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A Trapper's Ghastly Vengeance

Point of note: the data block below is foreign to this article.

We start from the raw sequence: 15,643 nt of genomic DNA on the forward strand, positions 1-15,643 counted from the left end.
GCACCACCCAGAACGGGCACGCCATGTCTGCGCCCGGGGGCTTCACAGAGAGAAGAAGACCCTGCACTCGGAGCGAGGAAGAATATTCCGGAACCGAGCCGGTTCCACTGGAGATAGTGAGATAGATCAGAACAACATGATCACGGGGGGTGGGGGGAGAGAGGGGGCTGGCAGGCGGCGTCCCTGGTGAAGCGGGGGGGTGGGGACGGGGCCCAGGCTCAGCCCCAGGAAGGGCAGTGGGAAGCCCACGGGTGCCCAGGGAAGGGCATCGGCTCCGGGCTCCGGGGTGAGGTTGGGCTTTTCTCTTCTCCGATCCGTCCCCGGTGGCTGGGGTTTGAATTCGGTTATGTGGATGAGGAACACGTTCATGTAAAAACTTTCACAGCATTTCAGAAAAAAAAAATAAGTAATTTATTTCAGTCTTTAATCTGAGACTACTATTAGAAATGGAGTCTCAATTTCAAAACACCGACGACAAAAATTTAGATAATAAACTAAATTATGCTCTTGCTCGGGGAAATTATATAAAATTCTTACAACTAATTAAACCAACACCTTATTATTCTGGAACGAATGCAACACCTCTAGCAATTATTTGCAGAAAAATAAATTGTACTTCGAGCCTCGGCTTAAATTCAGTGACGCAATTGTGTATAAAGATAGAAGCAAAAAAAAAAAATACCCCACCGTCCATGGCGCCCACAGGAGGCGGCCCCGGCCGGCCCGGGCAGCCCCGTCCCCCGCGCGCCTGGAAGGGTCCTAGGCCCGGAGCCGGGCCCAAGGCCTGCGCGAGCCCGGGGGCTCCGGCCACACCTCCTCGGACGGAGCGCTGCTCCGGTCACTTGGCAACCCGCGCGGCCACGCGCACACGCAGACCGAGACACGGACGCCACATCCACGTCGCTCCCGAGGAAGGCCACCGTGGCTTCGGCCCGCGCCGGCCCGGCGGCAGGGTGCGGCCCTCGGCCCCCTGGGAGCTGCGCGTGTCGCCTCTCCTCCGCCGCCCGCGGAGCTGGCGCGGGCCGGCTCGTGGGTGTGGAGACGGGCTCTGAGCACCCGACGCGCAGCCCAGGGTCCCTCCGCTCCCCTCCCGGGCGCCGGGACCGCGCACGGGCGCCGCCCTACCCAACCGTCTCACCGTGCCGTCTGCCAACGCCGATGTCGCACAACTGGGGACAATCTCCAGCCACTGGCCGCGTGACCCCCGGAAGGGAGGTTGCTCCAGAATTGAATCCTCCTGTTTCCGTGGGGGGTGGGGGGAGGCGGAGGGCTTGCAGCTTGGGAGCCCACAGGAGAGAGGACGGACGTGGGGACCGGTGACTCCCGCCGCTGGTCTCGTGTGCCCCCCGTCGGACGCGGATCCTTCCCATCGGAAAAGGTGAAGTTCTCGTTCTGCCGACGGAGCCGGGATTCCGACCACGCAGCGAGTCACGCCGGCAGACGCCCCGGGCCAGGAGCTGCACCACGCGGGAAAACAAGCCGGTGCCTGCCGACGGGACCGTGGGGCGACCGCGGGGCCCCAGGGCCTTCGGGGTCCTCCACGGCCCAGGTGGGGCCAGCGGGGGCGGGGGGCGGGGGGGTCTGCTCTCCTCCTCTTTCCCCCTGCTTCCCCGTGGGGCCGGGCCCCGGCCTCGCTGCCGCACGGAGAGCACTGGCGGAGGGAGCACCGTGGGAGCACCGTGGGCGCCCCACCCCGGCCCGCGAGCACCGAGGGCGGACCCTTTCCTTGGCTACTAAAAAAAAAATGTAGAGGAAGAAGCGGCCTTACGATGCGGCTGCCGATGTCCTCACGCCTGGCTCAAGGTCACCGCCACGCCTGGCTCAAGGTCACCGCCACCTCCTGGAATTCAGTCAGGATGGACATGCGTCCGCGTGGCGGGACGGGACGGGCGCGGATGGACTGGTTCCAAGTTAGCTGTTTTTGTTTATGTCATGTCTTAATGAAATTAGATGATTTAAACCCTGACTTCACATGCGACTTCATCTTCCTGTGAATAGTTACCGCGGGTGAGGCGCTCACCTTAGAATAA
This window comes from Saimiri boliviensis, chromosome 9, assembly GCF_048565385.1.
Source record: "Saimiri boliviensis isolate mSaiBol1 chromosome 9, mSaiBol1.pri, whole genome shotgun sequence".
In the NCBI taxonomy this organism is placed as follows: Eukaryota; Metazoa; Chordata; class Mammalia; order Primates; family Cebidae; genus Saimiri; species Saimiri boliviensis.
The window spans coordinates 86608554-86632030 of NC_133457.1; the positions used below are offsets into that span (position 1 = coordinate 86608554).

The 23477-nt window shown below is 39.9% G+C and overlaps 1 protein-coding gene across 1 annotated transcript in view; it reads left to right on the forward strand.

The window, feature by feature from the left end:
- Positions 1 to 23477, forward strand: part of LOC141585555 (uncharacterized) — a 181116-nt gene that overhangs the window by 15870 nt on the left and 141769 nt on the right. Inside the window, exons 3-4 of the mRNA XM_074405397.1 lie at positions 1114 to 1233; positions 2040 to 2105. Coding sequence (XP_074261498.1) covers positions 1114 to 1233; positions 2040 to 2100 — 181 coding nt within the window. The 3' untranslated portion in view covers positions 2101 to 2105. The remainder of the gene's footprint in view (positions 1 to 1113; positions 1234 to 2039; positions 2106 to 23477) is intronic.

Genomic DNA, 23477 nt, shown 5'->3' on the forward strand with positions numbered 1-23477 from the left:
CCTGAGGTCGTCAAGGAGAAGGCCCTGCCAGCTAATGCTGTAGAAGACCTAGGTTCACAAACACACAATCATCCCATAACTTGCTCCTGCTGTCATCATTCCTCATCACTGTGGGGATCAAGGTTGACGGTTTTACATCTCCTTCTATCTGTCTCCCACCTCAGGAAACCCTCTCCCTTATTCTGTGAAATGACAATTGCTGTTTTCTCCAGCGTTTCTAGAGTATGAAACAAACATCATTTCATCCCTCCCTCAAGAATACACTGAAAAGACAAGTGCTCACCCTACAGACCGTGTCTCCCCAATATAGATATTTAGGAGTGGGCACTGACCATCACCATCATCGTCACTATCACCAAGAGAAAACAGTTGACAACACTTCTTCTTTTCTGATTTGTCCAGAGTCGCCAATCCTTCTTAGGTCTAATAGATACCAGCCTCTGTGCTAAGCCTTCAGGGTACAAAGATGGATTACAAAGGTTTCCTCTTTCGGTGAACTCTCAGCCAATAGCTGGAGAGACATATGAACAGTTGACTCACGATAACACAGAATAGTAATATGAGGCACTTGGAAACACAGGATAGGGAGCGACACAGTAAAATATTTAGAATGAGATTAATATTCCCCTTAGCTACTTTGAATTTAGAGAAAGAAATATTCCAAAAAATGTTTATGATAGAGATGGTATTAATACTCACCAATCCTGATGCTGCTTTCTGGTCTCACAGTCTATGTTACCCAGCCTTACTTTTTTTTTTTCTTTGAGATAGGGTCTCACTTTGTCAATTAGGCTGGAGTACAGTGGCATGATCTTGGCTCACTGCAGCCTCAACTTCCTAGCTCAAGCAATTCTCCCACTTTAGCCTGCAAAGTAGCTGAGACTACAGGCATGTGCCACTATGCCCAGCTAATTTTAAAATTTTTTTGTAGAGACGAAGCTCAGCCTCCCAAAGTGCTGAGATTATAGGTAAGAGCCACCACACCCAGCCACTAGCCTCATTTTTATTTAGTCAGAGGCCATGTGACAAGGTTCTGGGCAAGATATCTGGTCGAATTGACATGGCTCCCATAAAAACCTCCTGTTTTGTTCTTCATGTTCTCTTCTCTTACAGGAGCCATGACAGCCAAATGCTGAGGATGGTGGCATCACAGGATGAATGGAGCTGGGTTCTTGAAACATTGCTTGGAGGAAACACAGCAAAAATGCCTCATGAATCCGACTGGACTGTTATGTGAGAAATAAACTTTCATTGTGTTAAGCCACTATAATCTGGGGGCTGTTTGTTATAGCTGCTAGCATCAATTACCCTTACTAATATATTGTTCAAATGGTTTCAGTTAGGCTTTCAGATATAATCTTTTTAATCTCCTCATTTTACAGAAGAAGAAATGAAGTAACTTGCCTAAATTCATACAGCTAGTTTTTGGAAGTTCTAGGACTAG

His demand was readily granted, whereupon the white man advanced on the cowering wretch, who had confidently expected the protection of his people, and with the quick fling and jerk of a raw-hide rope bound his arms to his side. Then casting a noose about his neck and tying the end of it to his saddle-bow, he set off for the Hudson. All that night he rode, the Indian walking and running at the horse's heels, and next day he reached his cabin. Tying his prisoner to a tree, the trapper cut a quantity of young willows, from which he fashioned a large cradle-like receptacle; in this he placed the culprit, face upward, and tied so stoutly that he could not move a finger; then going into his house, he emerged with the body of Minamee, and laid it, face downward, on the wretch, who could not repress a groan of horror as the awful burden sank on his breast. Wolsey bound together the living and the dead, and with a swing of his powerful arms he flung them on his horse's back, securing them there with so many turns of rope that nothing could displace them. Now he began to lash his horse until the poor beast trembled with anger and pain, when, flinging off the halter, he gave it a final lash, and the animal plunged, foaming and snorting, into the wilderness. When it had vanished and the hoof-beats were no longer heard, Nick Wolsey took his rifle on his arm and left his home forever. And tradition says that the horse never stopped in its mad career, but that on still nights it can be heard sweeping through the woods along the Hudson and along the Mohawk like a whirlwind, and that as the sound goes by a smothered voice breaks out in cursing, in appeal, then in harsh and dreadful laughter.

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